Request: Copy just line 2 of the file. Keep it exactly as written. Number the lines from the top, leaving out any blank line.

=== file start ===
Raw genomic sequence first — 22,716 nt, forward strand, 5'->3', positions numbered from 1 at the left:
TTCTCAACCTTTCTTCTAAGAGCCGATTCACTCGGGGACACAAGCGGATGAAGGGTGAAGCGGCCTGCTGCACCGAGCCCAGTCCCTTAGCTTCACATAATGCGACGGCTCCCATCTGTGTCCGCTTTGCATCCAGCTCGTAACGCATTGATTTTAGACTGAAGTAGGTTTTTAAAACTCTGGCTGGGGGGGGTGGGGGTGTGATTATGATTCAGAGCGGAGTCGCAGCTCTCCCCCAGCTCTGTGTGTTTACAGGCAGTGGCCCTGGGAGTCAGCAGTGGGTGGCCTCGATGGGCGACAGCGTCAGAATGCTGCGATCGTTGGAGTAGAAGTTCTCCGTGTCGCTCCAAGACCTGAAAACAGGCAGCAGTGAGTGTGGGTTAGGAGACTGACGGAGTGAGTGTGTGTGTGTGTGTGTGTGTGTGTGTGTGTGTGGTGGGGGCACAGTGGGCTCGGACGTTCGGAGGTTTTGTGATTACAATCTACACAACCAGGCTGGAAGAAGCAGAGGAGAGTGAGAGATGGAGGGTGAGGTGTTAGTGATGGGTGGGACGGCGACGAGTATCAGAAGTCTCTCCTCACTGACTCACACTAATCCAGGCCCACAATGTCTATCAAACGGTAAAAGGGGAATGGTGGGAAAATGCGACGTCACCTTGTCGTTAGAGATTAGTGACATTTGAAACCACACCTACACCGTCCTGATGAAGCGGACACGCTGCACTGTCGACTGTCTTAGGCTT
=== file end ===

TTCTCAACCTTTCTTCTAAGAGCCGATTCACTCGGGGACACAAGCGGATGAAGGGTGAAGCGGCCTGCTGCACCGAGCCCAGTCCCTTAGCTTCACATAATGCGACGGCTCCCATCTGTGTCCGCTTTGCATCCAGCTCGTAACGCATTGATTTTAGACTGAAGTAGGTTTTTAAAACTCTGGCTGGGGGGGGTGGGGGTGTGATTATGATTCAGAGCGGAGTCGCAGCTCTCCCCCAGCTCTGTGTGTTTACAGGCAGTGGCCCTGGGAGTCAGCAGTGGGTGGCCTCGATGGGCGACAGCGTCAGAATGCTGCGATCGTTGGAGTAGAAGTTCTCCGTGTCGCTCCAAGACCTGAAAACAGGCAGCAGTGAGTGTGGGTTAGGAGACTGACGGAGTGAGTGTGTGTGTGTGTGTGTGTGTGTGTGTGTGTGTGGTGGGGGCACAGTGGGCTCGGACGTTCGGAGGTTTTGTGATTACAATCTACACAACCAGGCTGGAAGAAGCAGAGGAGAGTGAGAGATGGAGGGTGAGGTGTTAGTGATGGGTGGGACGGCGACGAGTATCAGAAGTCTCTCCTCACTGACTCACACTAATCCAGGCCCACAATGTCTATCAAACGGTAAAAGGGGAATGGTGGGAAAATGCGACGTCACCTTGTCGTTAGAGATTAGTGACATTTGAAACCACACCTACACCGTCCTGATGAAGCGGACACGCTGCACTGTCGACTGTCTTAGGCTT